I was reading the newspaper, The Truth (Sự Thật, 7/12/46), and found an article about “An Overseas Chinese Intellectual Who Died for the Independence of Vietnam.”
The masthead of this newspaper says that this newspaper was the Organ for Propagation and Mobilization of the Marxist Research Association of Indochina, and was published in Hanoi (and obviously modeled after Pravda).
The article is about Quách Văn Cự, an agricultural engineer from Bạc Liêu province (the article has “Bắc Liêu” but that must be a mistake), in the south of Vietnam, and “the child of a big wealthy Overseas Chinese family.”
Quách Văn Cự apparently joined the Việt Minh during World War II to fight the (Japanese) fascists. He then stood side-by-side with Vietnamese and resisted the French when they sought to retake Saigon after the end of the war.
In the end, however, he was killed by the enemy in December of 1945.
The article then ends by saying the following:
“Mr. Quách Văn Cự has passed away, but his spirit lives forever among the Overseas Chinese and the Vietnamese, two sibling nations [dân tộc anh em] that have lived side-by-side and have suffered disgrace together under the French and Japanese.
“Long live the spirit of Quách Văn Cự!
“Long live Sino-Vietnamese friendship!”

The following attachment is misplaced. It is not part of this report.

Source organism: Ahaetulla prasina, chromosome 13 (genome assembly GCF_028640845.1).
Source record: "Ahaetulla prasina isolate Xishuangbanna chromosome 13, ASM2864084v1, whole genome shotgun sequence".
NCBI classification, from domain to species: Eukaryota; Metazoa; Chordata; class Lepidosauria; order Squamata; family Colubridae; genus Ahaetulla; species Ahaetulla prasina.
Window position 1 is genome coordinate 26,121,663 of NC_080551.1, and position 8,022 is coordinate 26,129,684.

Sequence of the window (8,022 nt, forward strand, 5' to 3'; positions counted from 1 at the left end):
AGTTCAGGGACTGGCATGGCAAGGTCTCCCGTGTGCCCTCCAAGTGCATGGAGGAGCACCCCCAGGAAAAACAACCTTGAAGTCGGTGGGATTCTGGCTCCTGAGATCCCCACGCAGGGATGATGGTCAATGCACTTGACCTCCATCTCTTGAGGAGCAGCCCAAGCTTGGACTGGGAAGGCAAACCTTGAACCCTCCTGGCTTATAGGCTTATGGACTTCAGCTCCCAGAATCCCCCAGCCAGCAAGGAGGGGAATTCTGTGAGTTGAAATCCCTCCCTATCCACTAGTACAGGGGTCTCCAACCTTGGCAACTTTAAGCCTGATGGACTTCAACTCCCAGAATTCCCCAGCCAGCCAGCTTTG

In reading through some of the newspapers that the National Library of Vietnam has digitized from this period, I have come across articles similar to this one which try to convince readers that Overseas Chinese support of Vietnamese independence.
My general sense is that whenever you see praise like this it is because someone is afraid that this is not what is actually happening, or someone is afraid that something other than this will happen.
I still do not have a clear sense of what was going on with the Overseas Chinese in Vietnam in 1945, but some people were obviously nervous that Overseas Chinese would not support Vietnamese independence.
When World War II ended, Nationalist Chinese soldiers occupied the northern half of the country in order to disarm the Japanese soldiers there. Perhaps it was this presence of Chinese soldiers that raised fears among some Vietnamese.
I’m not sure, but once the PRC was founded and started to support the Việt Minh, such fears appear to have disappeared in North Vietnam.
So were the Overseas Chinese ever a threat? Or was “the spirit of Quách Văn Cự” for real?